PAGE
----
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I have a Hidden Markov Model for binary classification and two datasets:

  • positive instances
  • negative instances (way more data than the positive ones)

In order to evaluate the performance of the model I did the following:

  1. Do leave one out cross validation over the positive instances. Basically remove an instance from the positive set, train over the rest, then evaluate the instance I removed and saved the result; Repeat for each instance.
  2. Train over all the positive instances and then evaluate each negative instance. Save results
  3. Plot ROC curve with the data from 1 and 2.

This approach is pretty time intensive as I have to train my model N+1 times where N equals the number of positive instances.

Someone suggested that I combine both data sets and then divide them:

  • 2/3 training set
  • 1/3 evaluation set

and maintain in both sets the same percentage of positive/negative instances.

Maybe I understood something wrong but I am a bit confused as to how this helps exactly when I have negative instances in the training data!?

Wouldn't that negatively bias my classifier when evaluating over the remaining 1/3 instances? Moreover, I would also get less data points for the ROC curve?

Can anybody help clarify the approach or suggest a better one?

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  • $\begingroup$ I don't think with the imbalance you have in positive versus negative instances that you should throw out information on negative cases bycutting them down to be the same as much lower total of positive instances. $\endgroup$ – Michael Chernick Jul 7 '12 at 3:46
  • $\begingroup$ I don't understand how you are training the model to correctly identify negative instances. If you are doing some training in step 2 when you say "evaluate," it still sounds like you are training $N$ or $N+1$ times on each positive for each negative. This can be a bad thing to do. The trivial classifier which decides everything is positive may perform quite well compared with classifiers which are right on over $90\%$ of both positive and negative points. It can be ok to oversample the positive instances, but the weight on positive points should depend on #positive/#negative, not #positive. $\endgroup$ – Douglas Zare Jul 7 '12 at 9:35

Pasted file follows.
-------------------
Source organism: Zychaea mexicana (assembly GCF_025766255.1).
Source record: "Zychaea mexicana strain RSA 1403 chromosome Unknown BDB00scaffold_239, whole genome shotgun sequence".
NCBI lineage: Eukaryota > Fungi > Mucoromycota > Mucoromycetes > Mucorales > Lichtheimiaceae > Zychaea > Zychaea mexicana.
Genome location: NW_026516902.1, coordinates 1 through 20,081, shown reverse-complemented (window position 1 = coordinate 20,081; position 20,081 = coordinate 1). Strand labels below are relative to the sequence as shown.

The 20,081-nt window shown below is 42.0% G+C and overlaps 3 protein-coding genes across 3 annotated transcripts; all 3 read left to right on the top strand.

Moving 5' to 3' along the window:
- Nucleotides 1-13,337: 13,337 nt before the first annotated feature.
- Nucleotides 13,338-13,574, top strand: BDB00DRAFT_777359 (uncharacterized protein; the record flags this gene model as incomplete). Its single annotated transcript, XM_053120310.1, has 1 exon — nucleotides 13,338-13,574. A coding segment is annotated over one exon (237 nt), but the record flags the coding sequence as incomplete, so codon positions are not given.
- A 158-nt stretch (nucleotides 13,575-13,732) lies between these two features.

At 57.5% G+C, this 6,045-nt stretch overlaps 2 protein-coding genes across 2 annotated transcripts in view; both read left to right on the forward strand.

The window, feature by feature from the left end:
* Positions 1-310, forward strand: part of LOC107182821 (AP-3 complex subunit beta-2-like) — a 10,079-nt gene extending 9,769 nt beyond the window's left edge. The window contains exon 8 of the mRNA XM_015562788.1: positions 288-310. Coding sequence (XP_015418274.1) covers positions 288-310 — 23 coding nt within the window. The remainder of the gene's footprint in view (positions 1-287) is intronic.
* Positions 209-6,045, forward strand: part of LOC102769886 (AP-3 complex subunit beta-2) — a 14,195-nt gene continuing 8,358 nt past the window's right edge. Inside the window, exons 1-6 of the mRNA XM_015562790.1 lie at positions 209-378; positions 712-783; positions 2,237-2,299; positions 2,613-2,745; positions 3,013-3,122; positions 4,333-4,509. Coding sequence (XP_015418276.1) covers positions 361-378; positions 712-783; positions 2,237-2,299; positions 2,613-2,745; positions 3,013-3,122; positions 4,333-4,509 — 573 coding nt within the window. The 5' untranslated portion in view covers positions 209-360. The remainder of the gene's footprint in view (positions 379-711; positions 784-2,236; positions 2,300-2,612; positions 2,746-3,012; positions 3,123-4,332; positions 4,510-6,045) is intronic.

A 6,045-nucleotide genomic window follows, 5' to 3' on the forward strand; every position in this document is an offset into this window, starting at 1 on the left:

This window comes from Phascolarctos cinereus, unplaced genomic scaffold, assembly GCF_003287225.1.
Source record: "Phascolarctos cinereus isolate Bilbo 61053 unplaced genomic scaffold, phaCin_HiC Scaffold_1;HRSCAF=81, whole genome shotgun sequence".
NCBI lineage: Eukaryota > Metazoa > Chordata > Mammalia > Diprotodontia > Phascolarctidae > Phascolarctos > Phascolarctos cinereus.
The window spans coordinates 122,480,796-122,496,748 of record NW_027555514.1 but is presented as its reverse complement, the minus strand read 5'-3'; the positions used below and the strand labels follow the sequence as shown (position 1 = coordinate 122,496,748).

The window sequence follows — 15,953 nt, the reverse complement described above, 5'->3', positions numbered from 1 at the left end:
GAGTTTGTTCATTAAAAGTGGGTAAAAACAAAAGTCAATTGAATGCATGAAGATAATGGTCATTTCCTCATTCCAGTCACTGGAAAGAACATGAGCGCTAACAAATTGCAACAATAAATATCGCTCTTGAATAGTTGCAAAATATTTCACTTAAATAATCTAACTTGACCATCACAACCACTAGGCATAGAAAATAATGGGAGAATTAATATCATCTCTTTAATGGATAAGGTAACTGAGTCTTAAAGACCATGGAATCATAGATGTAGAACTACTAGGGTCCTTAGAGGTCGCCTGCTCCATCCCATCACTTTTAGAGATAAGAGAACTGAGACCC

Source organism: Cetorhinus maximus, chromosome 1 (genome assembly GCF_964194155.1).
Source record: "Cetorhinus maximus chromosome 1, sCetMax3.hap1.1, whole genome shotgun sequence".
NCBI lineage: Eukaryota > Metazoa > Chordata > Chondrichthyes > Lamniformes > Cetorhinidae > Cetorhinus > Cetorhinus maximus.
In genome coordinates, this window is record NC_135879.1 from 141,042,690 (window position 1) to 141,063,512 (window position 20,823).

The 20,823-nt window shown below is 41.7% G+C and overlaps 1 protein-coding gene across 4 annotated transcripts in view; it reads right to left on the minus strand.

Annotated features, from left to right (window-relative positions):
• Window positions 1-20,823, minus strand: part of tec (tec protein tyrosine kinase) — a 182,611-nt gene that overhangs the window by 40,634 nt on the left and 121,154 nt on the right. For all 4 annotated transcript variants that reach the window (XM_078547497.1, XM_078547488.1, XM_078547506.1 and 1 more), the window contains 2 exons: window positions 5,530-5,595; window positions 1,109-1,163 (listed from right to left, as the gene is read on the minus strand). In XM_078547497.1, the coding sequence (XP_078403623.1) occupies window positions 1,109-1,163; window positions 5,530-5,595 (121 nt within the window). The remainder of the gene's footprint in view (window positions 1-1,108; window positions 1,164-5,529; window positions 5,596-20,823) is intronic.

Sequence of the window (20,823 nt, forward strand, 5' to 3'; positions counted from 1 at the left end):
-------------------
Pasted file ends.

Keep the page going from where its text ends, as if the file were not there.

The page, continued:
• $\begingroup$ Regarding the training: for the positive instances I trained on N-1 instances and evaluated the Nth (repeat N times for each positive instance). For the negatives instances: train once on all the positive instances and evaluate the negative instances one by one(here I only train the model once). When I say evaluate I use the Forward Algorithm to get the P(instance | Model), that is, the probability of an instance/sequence given the model. $\endgroup$ – Morat Jul 7 '12 at 11:11
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Classifiers usually try to find the best fit for all the data. In the case of imbalance where you have much more negative than positive samples the classifier will pay more attention to the negative class in order to obtain a small overall error. Imbalance can be intrinsic or extrinsic, i.e. intrinsic imbalances are a direct result caused by the nature of the data space (e.g. rare diseases) and extrinsic imbalances are a result of certain limitations (time, space, money, etc.) where the data space is in reality not imbalanced. In addition, it might happen that only either the training or the testing data set are imbalanced. Personally, I would start with stratified cross-validation where it is ensured that the ratio between positive and negative class is the same in each fold and the same as in the overall data set.

To address the imbalance itself there are several methods that do this. A simple way would be to increase the weight of samples from the positive class compared to the negative class, this makes the classifier kind of cost-sensitive. An introduction to all the available methods can be found in

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  • $\begingroup$ Thank you for your reply. Unfortunately I can't seem to find the articles freely available anywhere so that I can take a look at the methods. Regarding your suggestion for the cross-validation: my goal is to speed things up a bit right now; would selecting in a k-fold cross validation a very small k still be OK? Take into account the fact that I have 74 positive instances and 496 negative instances. $\endgroup$ – Morat Jul 7 '12 at 12:01
  • $\begingroup$ You mentioned that you are currently have to train your model 75 times, so yes, even a 10-fold cross-validation should considerably lower the time for testing. $\endgroup$ – sebp Jul 7 '12 at 15:17
  • $\begingroup$ Thank you for your time. In my previous comment I was more curious about how switching from leave one out towards let's say 5-fold or 10-fold would impact quality. $\endgroup$ – Morat Jul 7 '12 at 16:42

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